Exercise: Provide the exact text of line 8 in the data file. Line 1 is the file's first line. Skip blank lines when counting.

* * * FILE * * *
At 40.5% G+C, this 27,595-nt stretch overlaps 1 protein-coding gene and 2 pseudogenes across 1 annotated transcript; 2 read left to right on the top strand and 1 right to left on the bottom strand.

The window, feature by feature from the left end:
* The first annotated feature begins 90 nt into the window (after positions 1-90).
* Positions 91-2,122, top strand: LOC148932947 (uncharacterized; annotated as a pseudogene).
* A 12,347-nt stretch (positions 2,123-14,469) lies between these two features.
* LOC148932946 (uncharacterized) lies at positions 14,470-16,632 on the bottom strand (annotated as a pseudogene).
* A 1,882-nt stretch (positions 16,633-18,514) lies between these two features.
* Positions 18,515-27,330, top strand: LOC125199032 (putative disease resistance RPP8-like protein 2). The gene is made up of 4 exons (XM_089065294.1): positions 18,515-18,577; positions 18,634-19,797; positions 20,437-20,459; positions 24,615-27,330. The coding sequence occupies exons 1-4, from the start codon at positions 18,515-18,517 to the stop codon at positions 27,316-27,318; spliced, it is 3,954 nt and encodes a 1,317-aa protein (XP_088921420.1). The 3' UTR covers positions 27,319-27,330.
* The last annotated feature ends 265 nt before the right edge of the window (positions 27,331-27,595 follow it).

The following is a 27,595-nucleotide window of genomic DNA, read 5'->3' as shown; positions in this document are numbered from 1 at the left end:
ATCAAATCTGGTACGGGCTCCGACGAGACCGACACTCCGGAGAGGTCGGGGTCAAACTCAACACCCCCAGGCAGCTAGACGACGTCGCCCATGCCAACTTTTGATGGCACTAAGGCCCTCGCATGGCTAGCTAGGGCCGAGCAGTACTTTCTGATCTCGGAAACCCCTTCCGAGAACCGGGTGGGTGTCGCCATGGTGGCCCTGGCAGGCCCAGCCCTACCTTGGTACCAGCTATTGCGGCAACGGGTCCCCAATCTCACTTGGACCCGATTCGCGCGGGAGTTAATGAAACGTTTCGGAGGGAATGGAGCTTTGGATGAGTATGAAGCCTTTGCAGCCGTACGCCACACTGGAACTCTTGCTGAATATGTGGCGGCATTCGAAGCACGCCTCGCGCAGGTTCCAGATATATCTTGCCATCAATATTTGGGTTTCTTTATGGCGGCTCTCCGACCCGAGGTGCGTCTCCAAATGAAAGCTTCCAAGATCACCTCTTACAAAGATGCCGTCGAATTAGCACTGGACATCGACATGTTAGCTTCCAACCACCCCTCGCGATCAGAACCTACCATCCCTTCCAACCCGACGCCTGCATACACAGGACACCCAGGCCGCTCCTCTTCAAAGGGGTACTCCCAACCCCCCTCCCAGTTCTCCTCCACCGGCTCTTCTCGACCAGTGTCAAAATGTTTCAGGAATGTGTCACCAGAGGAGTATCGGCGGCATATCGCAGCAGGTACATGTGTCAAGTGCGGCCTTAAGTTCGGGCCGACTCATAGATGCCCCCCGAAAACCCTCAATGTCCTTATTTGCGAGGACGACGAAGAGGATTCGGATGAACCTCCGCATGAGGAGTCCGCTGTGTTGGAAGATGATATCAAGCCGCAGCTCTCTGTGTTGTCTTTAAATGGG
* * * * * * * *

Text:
* Positions 18,515-27,330, top strand: LOC125199032 (putative disease resistance RPP8-like protein 2). The gene is made up of 4 exons (XM_089065294.1): positions 18,515-18,577; positions 18,634-19,797; positions 20,437-20,459; positions 24,615-27,330. The coding sequence occupies exons 1-4, from the start codon at positions 18,515-18,517 to the stop codon at positions 27,316-27,318; spliced, it is 3,954 nt and encodes a 1,317-aa protein (XP_088921420.1). The 3' UTR covers positions 27,319-27,330.